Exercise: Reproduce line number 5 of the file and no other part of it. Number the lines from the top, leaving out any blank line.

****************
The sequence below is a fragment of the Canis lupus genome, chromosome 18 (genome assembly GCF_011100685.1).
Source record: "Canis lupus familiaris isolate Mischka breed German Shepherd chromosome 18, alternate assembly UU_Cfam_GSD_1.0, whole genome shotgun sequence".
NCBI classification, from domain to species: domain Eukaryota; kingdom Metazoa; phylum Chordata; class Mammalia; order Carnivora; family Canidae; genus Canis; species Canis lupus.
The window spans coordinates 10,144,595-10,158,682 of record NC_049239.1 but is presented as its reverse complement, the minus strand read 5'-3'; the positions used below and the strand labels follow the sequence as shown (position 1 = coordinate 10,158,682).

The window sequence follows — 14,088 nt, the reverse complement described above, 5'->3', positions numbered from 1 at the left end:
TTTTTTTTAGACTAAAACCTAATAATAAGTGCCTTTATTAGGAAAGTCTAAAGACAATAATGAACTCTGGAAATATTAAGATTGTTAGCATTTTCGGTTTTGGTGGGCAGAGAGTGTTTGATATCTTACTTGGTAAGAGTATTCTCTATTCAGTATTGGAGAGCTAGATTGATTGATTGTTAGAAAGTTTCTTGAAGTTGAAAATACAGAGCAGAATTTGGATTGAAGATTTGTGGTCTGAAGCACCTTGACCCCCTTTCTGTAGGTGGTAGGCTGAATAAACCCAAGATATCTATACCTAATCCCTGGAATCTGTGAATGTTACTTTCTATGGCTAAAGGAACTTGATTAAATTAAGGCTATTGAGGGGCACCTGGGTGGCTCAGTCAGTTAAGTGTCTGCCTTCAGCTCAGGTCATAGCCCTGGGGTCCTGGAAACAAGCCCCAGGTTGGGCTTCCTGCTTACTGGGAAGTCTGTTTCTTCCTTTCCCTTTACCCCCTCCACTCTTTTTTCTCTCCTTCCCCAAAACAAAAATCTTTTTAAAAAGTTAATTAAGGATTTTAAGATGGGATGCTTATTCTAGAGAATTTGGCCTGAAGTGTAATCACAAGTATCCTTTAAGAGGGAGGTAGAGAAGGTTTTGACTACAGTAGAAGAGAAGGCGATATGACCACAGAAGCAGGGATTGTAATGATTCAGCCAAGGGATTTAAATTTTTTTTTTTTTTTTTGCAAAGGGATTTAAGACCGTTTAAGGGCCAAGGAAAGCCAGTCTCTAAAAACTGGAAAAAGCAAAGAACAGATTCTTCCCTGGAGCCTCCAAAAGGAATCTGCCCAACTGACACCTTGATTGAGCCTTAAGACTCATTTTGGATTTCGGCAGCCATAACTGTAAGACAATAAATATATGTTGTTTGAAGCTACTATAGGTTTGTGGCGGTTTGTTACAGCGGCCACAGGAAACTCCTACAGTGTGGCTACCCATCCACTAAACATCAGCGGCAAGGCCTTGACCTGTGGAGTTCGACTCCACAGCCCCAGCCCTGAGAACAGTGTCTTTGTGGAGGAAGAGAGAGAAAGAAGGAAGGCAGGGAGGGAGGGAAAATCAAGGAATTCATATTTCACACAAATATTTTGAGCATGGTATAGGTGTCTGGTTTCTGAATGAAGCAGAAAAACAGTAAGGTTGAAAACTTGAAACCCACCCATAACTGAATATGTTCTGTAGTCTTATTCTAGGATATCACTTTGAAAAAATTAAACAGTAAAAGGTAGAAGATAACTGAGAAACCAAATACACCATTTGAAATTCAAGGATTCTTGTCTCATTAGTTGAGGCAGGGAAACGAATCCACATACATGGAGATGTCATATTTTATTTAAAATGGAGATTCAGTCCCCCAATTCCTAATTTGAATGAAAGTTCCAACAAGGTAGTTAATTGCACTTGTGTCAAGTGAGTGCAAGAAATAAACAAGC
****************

The window sequence follows — 14,088 nt, the reverse complement described above, 5'->3', positions numbered from 1 at the left end: